Ontario has filed a regulation to end fees for child care wait lists to improve the accessibility of child care and make life easier for families.
The ban will take effect September 1, 2016, and will prevent licensed child care centres and home child care agencies from charging fees or requiring deposits to join child care wait lists.
The regulatory amendments also require licensed child care providers to:
- Develop a public wait list policy that clearly explains how children on a wait list are offered admission.
- Ensure wait list status is made available to families, in a manner that protects the confidentiality of their personal information.
The regulation was developed with feedback from public consultations and from the Ontario Regulatory website, with strong support for a ban on wait list fees from parents, child care providers and municipalities. The consultation period was open from May 17 to July 4, 2016.
Giving Ontario's children the best possible start in life is part of the government's economic plan to build Ontario up and deliver on its number-one priority to grow the economy and create jobs. The four-part plan includes helping more people get and create the jobs of the future by expanding access to high-quality college and university education. The plan is making the largest infrastructure investment in hospitals, schools, roads, bridges and transit in Ontario's history and is investing in a low-carbon economy driven by innovative, high-growth, export-oriented businesses. The plan is also helping working Ontarians achieve a more secure retirement.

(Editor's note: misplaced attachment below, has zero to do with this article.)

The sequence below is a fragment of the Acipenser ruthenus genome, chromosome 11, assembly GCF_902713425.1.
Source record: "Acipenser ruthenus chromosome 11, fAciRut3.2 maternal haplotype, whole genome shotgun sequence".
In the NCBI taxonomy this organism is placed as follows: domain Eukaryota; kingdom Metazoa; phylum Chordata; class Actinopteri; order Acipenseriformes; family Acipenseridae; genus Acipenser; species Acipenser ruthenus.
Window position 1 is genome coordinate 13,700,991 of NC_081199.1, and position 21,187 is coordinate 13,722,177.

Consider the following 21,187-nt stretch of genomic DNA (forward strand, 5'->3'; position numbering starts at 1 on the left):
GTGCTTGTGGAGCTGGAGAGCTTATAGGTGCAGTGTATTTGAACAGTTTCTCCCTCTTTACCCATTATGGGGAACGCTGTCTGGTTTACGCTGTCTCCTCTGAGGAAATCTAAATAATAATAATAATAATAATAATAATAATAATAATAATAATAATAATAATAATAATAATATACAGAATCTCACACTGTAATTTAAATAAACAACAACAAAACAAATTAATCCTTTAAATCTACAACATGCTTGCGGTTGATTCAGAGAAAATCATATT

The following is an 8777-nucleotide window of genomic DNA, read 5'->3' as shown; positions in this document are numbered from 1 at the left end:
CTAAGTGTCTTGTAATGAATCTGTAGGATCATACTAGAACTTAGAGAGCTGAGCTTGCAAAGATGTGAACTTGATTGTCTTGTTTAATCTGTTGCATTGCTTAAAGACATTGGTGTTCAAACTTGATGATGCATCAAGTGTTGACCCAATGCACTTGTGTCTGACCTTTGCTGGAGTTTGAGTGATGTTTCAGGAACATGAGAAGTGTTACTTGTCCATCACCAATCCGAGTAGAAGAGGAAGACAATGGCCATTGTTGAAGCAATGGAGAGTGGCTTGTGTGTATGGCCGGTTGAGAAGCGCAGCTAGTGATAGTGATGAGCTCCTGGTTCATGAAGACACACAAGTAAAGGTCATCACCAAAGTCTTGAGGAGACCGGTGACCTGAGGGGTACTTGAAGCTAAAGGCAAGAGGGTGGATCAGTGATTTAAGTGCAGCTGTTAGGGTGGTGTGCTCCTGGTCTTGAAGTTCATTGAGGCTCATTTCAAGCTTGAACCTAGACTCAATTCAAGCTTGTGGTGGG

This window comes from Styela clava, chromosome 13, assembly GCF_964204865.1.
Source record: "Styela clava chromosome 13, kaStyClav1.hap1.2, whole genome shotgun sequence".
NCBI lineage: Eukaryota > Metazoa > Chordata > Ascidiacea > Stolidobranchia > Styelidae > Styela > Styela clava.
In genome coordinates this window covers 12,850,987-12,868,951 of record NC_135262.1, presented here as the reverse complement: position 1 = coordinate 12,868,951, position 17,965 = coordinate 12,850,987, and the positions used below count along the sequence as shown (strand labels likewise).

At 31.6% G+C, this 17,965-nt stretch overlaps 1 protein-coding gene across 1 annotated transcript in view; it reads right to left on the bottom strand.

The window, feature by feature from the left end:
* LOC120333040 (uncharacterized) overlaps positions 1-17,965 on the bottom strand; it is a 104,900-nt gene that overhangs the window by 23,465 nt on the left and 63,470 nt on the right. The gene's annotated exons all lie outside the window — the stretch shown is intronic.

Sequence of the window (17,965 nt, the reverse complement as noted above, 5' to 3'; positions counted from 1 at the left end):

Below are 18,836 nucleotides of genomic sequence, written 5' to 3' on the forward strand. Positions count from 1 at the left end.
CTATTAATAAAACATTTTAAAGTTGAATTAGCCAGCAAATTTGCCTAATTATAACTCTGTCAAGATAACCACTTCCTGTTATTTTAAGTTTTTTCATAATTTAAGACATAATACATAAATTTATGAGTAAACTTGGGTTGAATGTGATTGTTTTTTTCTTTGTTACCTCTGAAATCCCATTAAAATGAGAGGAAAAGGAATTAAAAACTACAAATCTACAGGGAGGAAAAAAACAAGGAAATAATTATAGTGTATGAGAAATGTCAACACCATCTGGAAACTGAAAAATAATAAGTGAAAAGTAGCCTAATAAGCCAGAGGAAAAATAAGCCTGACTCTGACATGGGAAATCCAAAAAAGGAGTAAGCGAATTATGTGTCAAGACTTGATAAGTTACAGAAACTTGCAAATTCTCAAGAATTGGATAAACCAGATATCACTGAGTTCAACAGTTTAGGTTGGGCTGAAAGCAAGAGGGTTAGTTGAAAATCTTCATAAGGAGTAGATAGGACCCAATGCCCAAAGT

- Ontario is the first province in Canada to ban child care wait list fees.
- On May 16, 2016 Arthur Potts, MPP for Beaches – East York introduced a Private Member’s Bill in the Ontario legislature that would restrict licensees to charge non-refundable fees for child care wait lists.
- In August 2015 the Child Care and Early Years Act, 2014, was proclaimed to strengthen oversight of the province’s unlicensed child care sector and increase access to licensed child care options, including before and after school programs where there is sufficient demand.
- The province announced $120 million over three years in new funding in April 2015 dedicated to building more than 4,000 safe, high-quality, licensed child care spaces in schools across the province.
- Since 2003–04, the government has doubled child care funding to more than $1 billion annually, and the number of licensed child care spaces in Ontario has grown to nearly 351,000 – an increase of 87 per cent.
- Ontario is investing $269 million over three years to support a wage increase for early childhood educators and other child care professionals in licensed child care settings.